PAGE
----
Many Jamaicans, especially women, it appears, are terrified of lizards: my teenage daughter can barely get out of the car if there’s a gecko on the garage wall, way up high, and looking the other way.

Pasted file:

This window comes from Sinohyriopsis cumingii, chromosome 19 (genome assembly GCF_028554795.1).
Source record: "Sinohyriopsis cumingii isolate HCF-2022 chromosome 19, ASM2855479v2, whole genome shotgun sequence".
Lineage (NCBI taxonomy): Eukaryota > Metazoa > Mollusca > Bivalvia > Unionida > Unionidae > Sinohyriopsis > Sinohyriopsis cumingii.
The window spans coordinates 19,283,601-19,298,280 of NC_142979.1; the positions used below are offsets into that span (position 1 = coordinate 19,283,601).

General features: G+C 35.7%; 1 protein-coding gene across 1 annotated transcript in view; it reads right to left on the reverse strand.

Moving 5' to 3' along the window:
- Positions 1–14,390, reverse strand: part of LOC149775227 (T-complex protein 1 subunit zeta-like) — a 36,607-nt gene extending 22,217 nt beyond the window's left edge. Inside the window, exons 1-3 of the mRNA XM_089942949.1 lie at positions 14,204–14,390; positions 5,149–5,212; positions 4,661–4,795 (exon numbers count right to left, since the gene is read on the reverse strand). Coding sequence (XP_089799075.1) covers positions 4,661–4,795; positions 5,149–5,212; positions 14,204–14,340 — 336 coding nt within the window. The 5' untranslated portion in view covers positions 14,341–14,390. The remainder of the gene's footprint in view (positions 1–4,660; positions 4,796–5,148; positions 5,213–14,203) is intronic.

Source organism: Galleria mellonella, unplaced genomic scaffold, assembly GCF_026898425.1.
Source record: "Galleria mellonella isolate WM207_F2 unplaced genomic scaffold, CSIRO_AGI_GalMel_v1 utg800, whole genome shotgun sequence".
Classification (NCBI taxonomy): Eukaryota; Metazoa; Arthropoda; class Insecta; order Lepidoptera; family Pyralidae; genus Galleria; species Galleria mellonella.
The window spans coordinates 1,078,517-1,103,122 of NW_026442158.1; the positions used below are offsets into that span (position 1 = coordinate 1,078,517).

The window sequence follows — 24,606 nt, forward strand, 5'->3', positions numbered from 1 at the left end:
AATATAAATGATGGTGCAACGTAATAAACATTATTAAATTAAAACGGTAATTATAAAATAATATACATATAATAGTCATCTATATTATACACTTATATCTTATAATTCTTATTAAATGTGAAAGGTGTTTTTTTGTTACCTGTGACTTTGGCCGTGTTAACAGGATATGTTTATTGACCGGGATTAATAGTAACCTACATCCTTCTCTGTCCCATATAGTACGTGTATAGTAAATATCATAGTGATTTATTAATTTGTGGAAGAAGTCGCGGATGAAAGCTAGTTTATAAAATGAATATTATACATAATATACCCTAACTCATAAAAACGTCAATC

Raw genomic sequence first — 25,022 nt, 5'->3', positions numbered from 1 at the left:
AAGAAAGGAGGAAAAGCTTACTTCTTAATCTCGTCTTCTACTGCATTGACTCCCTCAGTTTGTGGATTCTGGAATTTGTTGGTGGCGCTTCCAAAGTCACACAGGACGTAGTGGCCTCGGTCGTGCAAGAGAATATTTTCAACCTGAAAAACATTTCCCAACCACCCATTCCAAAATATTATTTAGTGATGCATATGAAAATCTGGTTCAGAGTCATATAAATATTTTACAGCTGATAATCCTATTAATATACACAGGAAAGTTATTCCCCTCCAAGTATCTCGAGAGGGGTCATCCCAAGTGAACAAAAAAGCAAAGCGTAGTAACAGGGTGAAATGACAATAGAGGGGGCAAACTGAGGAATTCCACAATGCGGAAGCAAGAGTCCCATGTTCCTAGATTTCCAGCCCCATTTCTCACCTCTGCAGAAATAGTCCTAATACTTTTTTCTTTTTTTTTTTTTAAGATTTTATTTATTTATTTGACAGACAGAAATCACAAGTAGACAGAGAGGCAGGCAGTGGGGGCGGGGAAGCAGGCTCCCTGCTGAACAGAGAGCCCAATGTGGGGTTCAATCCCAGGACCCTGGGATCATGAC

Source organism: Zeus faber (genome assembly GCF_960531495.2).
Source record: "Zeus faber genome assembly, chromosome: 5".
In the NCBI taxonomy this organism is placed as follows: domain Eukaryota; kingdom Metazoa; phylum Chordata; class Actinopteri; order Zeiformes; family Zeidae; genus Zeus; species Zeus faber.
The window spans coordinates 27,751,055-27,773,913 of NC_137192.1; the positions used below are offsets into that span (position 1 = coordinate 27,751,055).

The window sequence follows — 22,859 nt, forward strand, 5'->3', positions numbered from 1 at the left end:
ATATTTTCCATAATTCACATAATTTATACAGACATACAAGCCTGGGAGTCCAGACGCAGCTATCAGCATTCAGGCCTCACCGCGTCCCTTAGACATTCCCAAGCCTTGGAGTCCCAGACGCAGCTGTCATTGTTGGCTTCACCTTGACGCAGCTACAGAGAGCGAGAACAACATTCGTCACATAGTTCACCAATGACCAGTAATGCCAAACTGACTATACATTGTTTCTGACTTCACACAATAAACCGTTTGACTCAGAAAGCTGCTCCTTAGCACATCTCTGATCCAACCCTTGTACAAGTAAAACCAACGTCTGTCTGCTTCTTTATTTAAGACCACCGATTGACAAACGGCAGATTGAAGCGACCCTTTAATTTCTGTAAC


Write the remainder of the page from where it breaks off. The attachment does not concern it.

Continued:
Yesterday, around midday, as I was enjoying some pre-curfew leisure in my yard on a really hot Easter Sunday, I was strolling just to get in a few more steps, when I glimpsed a movement in the bushes. As I waited to see better, I caught sight of a ground lizard (ameiva dorsalis). Usually, I have my mobile phone in hand, but didn’t just then but ran in hoping I could catch my subject. Seconds later, the lizard was still there, so I had the video ready and started recording, then took a still image.It’s a fine specimen, and its distinctive colour is something I recall from when I a small boy. But, the numbers have dwindled, dramatically, with urbanization and the impact of predators or humans hell-bent on killing an animal that’s more of an asset than a threat. A sad reality of life is that humans are not very good stewards of the Earth; we’ve seen what that means in terms of big global issues such as ‘climate change’. But, humans are less concerned about the preservation of other species, except where sometimes when they represent prime sources of food. So, the fact that the International Union for Conservation of Nature’s (established in 1964) has a Red List of Threatened Species, which has evolved to become the world’s most comprehensive information source on the global extinction-risk status of animal, fungus and plant species is likely to get a ho-hum from most people. But, note that the ground lizard is an ENDANGERED SPECIES. Jamaicans are especially bad at looking after their own fauna and flora, but sometimes quick to lament how bad things are in general with their natural environment. Now, the ground lizard has natural predators in the mongoose, introduced into Jamaica the in the late-19th century to deal with snakes in corn fields, but having done that job, found they had few natural predators to fear on the island, and happily fed on animals like rats and lizards. The mongoose also loves fruit like mangoes, bananas, ackees and avocados. That’s not atypical of many solutions humans offer–invasive species take over and native species diminish or disappear. The giant galliwasp is feared extinct. Jamaicans (especially women) have an almost visceral fear of lizards, no matter how often they are told that lizards have no interest in humans, and thoughts of their chasing people are all in the mind. If anything, Jamaicans ought to be looking to rid themselves of the mongoose. But, why let common sense get in the way? So, I am no one-man preservation society, but I will try to protect this lizard I’ve found. I’m not sure it’s the same one I saw a week ago, but I’ve seen a baby since, so we may have a family in-house. I think this lizard only lays one egg at a time, so the baby may be the only one around. If any more news is worth sharing, I’ll keep you posted.